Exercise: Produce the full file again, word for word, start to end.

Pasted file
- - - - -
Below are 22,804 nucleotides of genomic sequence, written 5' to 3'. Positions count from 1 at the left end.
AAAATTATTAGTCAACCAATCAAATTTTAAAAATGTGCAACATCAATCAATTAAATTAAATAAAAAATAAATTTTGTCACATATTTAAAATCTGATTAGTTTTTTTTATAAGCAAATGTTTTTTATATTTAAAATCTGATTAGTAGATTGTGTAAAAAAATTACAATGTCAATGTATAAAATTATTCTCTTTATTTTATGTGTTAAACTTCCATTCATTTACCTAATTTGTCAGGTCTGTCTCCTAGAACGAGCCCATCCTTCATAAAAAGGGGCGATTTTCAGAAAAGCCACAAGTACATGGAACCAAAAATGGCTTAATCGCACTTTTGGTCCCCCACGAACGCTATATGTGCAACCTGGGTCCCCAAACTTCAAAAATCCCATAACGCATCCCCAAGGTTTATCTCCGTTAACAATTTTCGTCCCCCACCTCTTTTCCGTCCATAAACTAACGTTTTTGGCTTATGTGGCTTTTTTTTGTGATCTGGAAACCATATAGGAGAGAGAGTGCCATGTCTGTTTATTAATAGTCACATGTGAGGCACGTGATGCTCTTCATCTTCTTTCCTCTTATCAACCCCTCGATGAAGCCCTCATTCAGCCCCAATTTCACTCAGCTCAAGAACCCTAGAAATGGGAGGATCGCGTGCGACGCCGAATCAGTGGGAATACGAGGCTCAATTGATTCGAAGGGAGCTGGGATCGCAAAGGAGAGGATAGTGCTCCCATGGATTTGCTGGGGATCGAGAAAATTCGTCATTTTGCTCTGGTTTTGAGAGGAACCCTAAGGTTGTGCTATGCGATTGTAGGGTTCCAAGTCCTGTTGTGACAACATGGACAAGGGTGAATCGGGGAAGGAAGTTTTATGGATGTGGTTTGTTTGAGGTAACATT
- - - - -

Below are 22,804 nucleotides of genomic sequence, written 5' to 3'. Positions count from 1 at the left end.
AAAATTATTAGTCAACCAATCAAATTTTAAAAATGTGCAACATCAATCAATTAAATTAAATAAAAAATAAATTTTGTCACATATTTAAAATCTGATTAGTTTTTTTTATAAGCAAATGTTTTTTATATTTAAAATCTGATTAGTAGATTGTGTAAAAAAATTACAATGTCAATGTATAAAATTATTCTCTTTATTTTATGTGTTAAACTTCCATTCATTTACCTAATTTGTCAGGTCTGTCTCCTAGAACGAGCCCATCCTTCATAAAAAGGGGCGATTTTCAGAAAAGCCACAAGTACATGGAACCAAAAATGGCTTAATCGCACTTTTGGTCCCCCACGAACGCTATATGTGCAACCTGGGTCCCCAAACTTCAAAAATCCCATAACGCATCCCCAAGGTTTATCTCCGTTAACAATTTTCGTCCCCCACCTCTTTTCCGTCCATAAACTAACGTTTTTGGCTTATGTGGCTTTTTTTTGTGATCTGGAAACCATATAGGAGAGAGAGTGCCATGTCTGTTTATTAATAGTCACATGTGAGGCACGTGATGCTCTTCATCTTCTTTCCTCTTATCAACCCCTCGATGAAGCCCTCATTCAGCCCCAATTTCACTCAGCTCAAGAACCCTAGAAATGGGAGGATCGCGTGCGACGCCGAATCAGTGGGAATACGAGGCTCAATTGATTCGAAGGGAGCTGGGATCGCAAAGGAGAGGATAGTGCTCCCATGGATTTGCTGGGGATCGAGAAAATTCGTCATTTTGCTCTGGTTTTGAGAGGAACCCTAAGGTTGTGCTATGCGATTGTAGGGTTCCAAGTCCTGTTGTGACAACATGGACAAGGGTGAATCGGGGAAGGAAGTTTTATGGATGTGGTTTGTTTGAGGTAACATT